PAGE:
SPICING UP YOUR G&T
The Evening Standard have written all about Double Dutch and how our premium mixers are taking the market by storm!
The Evening Standard released their article called ‘Meet the Dutch twins who are spicing up your cocktail mixers’ which is all about how we developed a love for flavour and how we create the perfect pair for spirits. Read their full article below or click here
The Evening Standard reads…
The cocktail industry is booming and along with it our appetite for luxury vodkas, botanical gins, Asian whiskies and small-batch rums. Yet there are surprisingly few high-end tonic waters and mixers to go with them. Until now, that is.
Step forward Joyce and Raissa de Haas, the Dutch identical twin founders of Double Dutch, a start-up drinks company that is taking the industry by storm with its new “premium” mixers range.
Cognac with Cranberry & Ginger Tonic, anyone? Or how about a vodka on the rocks with pomegranate & Basil? For Christmas, a limited-edition Spices & Oakwood mixer, fruity, spicy and aged in oak barrels like a fine wine no less, is offered as the perfect partner for Japanese whisky or spiced gin.
The de Haas twins have done their homework and clocked that Londoners are becoming more discerning tipplers, demanding natural flavours like herbs and spices, and rate quality over quantity.
No one’s doing vodka shots any more. The trend is for low-alcohol cocktails like wine spritzers or limoncello and tonic. Younger drinkers are much more health aware than they used to be and looking for drinks with fewer calories and less sugar, so we’re going back to using purer flavours in our mixers, made with really good-quality ingredients, says Joyce
The Double Dutch version of Indian tonic uses a traditional recipe, with quinine of course, plus a dash of pink grapefruit, while the ‘skinny’ version simple contains less sugar and is all the better for it. “Both have a hint of juniper berry for an earthy, floral finish, while the pink grapefruit softens the harsh taste of the quinine,” says Raissa.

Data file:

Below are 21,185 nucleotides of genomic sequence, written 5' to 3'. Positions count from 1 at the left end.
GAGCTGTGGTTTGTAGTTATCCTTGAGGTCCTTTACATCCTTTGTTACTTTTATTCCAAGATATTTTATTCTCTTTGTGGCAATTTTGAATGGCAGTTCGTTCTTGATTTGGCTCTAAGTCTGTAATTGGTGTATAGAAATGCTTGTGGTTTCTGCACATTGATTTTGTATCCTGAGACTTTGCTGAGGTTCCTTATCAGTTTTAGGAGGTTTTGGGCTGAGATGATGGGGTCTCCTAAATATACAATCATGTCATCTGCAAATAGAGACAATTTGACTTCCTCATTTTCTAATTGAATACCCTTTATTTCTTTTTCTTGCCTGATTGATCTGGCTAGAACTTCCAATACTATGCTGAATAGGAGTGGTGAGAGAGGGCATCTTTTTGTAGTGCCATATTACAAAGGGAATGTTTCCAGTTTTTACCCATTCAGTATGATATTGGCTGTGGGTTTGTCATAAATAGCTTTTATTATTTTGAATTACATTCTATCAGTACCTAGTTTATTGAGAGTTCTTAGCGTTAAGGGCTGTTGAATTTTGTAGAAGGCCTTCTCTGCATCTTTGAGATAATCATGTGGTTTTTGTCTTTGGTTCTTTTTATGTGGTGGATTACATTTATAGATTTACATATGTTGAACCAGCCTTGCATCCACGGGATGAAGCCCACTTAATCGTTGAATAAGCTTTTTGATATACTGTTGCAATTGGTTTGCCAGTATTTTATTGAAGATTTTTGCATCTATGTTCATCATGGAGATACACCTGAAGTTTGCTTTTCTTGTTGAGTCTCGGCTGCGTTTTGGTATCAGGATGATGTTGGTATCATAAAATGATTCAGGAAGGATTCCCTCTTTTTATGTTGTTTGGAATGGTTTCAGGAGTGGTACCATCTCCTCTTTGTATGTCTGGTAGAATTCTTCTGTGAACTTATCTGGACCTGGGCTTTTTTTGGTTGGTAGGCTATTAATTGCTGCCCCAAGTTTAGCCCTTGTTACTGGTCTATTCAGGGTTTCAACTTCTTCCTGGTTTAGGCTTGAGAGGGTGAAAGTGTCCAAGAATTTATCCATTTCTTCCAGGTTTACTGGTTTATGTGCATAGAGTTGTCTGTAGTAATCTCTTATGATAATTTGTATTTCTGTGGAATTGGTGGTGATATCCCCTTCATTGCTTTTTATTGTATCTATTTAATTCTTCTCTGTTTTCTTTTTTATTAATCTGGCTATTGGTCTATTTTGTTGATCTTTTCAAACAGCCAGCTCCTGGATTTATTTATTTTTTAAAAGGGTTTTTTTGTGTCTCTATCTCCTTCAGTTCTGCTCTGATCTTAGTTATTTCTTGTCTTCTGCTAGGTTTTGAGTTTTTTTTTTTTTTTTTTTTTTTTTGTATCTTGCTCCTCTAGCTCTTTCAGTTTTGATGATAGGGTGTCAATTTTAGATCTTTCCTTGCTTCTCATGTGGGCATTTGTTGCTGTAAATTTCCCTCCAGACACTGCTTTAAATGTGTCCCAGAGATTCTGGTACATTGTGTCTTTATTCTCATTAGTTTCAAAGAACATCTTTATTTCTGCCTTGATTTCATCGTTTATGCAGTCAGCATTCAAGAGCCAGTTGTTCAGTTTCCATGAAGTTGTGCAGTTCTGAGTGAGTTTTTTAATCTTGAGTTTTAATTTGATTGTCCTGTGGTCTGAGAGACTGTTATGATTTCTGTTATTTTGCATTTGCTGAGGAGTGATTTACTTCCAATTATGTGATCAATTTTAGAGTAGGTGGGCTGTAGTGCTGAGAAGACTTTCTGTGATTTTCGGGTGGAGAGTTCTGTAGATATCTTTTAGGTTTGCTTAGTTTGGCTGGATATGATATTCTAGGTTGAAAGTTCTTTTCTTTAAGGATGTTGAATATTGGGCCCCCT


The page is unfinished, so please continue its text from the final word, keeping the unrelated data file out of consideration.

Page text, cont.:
When we started out with our samples we didn’t know anyone; we just knocked on the doors of London’s luxury hotels and restaurants and asked the bar managers to taste them. They loved the look and concept of these more exciting flavours.
But it’s not just the taste. Wisely, they have invested in the look of the brand, choosing old-fashioned 200ml glass bottles and recruited Designbridge to create snazzy black-and-gold labels depicting two long-haired identical mavens clinking glasses.
Not surprisingly it was soon in cocktail bars at the Dorchester, Nobu Shoreditch, and Novikov in Mayfair, while as a standalone ‘adult soft drink’ it looks the part and is palatable enough to appeal to
Today Double Dutch produces up to 100,000 bottles a week to an ever expanding list of countries, 27 and counting. The company, 80 per cent of which belongs to the twins, employs 11 people. While Joyce is responsible for the finance and production, Raissa is in charge of communications, marketing and employment. Both are hard at work, rolling out their drinks across the US and Asia.
That’s all pretty impressive for a brand that began life as a joint MA dissertation in technology entrepreneurship at University College London three years ago.
The twins grew up in Antwerp and had degrees in business management and finance before they came to London, where their idea for the business was inspired by their passion for partying.
When we were students in Antwerp we didn’t like the beers and wines, so we’d organise parties and get our friends to buy best-quality gins and vodkas, while we made the mixers. We started with ingredients like strawberry and mint with sugar syrup then carbonised it with a SodaStream. It was pretty primitive.”
Their dissertation — which had to focus on an app or digital-based business — won them first prize, for which they received a year’s free office space, mentoring advice and a £10,000 investment grant from the university towards starting the business. Double Dutch launched three years ago and its first batch of 6,000 bottles was produced four months later.
The women clearly have good ‘noses’ but also employ the expert nose, taste buds and biochemical nous of a professional ‘flavour developer’.
Our recipes are based on flavour-pairing techniques, so we look at the molecular components within our ingredients and start comparing them with the type of spirits we want to match them with. It’s much more scientific than choosing flavours subjectively.
As for tips to improve cocktails at home in Christmas party season, they advise making ice cubes from tonic water, which won’t dilute drinks like watery ice cubes.
And for extra zing, add a little citrus zest into each cube first. Simple, really.